Here’s the fun part!!!!!
5. It’s time to fry. Connect the propane tank to the cook stand and place your pot of hot oil with the thermostat clipped to the side on the burner. Turn the propane tank on and make sure any other knobs that control the gas are on too. Carefully light using a long match or lighter. Turn gas on hight and place the lid on the pot. You want the oil to be at least 350 degrees and this will take approximately 35-40 minutes.
6. When the temperature is at 350, remove the lid with your gloves and get ready to add the goods.
7. Place the turkey upright on the stand included with your kit. Make sure the ends of the drumsticks (legs) are pointing up. With gloves on, use the hook (usually a triangle device) to pick up the stand. You’re ready to place in the oil, but WAIT.
8. Briefly turn off the gas and remove the thermostat, then slowly, and I mean at a snails pace, gently lower the turkey into the hot oil, which will start sizzling and spattering, which you can control by how fast you’re lowering the bird.
9. Once the bird is in, remove the hook and relight the burner. Set your timer to 3 1/2 minutes per pound. I place the lid most of the way onto the pot to keep the splattering down.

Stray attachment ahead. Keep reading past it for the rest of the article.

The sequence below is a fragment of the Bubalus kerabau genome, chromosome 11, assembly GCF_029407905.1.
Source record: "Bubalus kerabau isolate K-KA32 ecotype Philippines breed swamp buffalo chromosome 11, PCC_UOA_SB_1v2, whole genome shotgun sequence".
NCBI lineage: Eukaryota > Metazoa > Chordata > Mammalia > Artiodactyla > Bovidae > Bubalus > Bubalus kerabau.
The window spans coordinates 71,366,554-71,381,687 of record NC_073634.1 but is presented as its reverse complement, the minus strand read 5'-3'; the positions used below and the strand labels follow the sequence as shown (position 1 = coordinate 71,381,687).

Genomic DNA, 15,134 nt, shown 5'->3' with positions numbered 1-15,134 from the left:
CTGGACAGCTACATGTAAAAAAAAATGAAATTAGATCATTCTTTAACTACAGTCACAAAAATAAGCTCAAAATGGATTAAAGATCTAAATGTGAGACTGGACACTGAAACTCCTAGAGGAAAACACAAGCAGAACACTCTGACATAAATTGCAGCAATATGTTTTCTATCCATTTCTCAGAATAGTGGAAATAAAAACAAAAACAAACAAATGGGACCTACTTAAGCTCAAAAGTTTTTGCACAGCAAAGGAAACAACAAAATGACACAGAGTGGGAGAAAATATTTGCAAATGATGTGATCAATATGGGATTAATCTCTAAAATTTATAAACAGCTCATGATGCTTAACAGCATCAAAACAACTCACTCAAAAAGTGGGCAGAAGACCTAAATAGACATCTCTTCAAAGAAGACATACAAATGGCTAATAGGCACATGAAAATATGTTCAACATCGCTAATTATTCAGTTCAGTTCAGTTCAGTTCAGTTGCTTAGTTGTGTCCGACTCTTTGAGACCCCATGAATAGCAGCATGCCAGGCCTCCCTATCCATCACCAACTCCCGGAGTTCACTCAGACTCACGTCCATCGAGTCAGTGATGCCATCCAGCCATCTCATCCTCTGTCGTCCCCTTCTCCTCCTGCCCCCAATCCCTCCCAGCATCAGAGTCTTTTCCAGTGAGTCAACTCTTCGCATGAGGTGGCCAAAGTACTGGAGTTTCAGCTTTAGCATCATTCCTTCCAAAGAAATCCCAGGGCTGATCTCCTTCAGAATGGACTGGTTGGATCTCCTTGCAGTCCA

10. When the turkey is ready, and it’s done when the internal temperature reaches 170 to 180 degrees F on an instant read meat thermometer, put your gloves on, take the hook and gently lift the turkey from the oil. Remember, EVERYTHING is hot so carefully remove and place the turkey on a large, study flat pan or pot and DON’T TIP THE POT OVER.
WITH YOUR GLOVES ON, carefully lay the bird down and remove the stand by sliding it out. If possible, have another large pot filled half-way with warm, soapy water to put my utensils and tools in. I prefer using DAWN.
11. Turn burner off.
12.Take bird inside let it sit for at least 15-30 minutes before carving and serving.
Now carve, serve and eat
Oil and clean up. You can filter and reuse the oil, but allow it to sit several hours or overnight covered before handling. Please, keep the kids and drunk uncles away from the oil and the cooking process. This is how Allstate or other insurance carriers come into the picture. Thoroughly clean the pot, utensils and burner before storing.
Cooking time: I recommend 3 1/2 to 4 minutes per pound, so let’s back into when to start heating the oil. Let’s say you’re eating at 2 p.m.
35-45 minutes for oil to heat
35-45 minutes to cook (using 3 1/2 minutes per pound as our guide)
20-30 minutes to allow to sit, crave and place on table. Even if you eat an hour after removing the turkey it will still be good and warm.
I say you start setting up between 10:30 to 10:45 that morning. Enjoy